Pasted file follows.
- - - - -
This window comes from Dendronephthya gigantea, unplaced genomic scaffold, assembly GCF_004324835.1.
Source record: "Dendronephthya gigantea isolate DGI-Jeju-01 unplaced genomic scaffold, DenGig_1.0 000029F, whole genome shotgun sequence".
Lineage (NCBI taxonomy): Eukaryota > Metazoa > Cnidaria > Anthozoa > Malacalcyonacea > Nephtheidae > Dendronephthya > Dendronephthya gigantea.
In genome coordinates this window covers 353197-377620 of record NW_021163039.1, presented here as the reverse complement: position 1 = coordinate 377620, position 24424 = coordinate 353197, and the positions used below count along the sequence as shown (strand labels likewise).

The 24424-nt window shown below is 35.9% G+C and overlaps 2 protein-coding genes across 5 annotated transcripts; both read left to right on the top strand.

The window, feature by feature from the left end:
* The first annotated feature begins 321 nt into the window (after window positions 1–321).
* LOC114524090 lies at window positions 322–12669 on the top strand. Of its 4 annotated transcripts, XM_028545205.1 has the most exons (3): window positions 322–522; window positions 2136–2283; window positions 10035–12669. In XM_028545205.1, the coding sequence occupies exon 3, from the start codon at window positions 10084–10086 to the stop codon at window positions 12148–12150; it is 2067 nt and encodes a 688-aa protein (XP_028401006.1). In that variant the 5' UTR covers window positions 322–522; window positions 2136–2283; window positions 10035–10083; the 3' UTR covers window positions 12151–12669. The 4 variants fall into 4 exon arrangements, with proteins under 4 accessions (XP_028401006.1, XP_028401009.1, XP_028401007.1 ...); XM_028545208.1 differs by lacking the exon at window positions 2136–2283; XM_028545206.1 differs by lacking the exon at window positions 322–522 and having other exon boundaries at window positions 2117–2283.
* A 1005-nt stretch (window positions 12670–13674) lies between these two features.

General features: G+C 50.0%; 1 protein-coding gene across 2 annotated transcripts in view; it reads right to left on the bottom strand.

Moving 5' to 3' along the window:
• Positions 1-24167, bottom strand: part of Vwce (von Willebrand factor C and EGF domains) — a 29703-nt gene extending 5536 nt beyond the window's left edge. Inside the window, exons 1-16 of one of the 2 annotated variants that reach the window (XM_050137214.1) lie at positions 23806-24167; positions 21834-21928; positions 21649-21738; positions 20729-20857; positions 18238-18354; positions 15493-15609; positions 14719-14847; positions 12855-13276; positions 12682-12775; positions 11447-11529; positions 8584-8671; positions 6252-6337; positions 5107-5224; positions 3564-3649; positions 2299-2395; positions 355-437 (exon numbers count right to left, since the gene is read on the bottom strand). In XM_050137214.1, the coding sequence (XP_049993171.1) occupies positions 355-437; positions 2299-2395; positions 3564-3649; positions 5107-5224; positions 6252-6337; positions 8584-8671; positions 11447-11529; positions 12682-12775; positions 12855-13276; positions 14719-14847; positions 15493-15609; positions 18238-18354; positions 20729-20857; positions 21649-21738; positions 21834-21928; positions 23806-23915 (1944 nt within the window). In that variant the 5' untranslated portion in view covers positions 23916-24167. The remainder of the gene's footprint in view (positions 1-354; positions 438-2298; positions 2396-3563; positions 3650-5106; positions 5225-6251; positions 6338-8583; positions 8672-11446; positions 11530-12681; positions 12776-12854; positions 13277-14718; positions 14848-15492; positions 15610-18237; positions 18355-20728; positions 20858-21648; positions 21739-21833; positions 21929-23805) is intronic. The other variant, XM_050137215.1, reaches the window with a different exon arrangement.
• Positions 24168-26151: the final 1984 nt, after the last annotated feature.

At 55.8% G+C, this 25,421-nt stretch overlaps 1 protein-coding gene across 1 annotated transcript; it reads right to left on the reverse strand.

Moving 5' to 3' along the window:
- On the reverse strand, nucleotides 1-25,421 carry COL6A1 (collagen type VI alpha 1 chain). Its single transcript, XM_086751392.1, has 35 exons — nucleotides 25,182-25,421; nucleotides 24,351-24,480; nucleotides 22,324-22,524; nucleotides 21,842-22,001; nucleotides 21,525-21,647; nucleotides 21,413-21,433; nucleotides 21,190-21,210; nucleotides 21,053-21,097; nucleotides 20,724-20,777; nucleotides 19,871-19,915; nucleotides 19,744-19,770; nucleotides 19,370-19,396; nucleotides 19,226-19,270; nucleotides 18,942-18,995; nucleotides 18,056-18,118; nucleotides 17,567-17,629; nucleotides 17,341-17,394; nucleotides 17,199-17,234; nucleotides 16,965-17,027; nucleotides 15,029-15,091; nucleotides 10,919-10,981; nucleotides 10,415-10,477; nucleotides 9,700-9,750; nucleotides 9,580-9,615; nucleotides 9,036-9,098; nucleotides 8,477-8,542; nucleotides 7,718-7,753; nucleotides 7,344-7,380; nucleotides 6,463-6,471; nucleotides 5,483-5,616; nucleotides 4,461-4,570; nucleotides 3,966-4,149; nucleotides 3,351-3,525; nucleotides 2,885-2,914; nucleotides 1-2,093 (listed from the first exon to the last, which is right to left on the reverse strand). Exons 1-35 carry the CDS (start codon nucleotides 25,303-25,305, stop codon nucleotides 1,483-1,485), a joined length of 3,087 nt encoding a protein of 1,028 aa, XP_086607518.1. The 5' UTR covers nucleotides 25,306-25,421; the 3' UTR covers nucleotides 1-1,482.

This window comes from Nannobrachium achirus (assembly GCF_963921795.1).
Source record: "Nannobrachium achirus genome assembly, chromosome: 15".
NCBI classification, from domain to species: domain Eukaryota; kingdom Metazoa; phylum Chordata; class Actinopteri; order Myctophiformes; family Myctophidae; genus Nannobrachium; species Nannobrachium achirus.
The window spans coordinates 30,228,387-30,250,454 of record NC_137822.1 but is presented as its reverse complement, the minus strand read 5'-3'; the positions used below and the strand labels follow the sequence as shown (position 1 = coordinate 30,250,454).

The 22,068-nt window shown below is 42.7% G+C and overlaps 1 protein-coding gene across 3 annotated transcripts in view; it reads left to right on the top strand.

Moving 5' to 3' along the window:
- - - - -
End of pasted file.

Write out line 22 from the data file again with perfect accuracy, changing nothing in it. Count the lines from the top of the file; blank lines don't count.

Moving 5' to 3' along the window: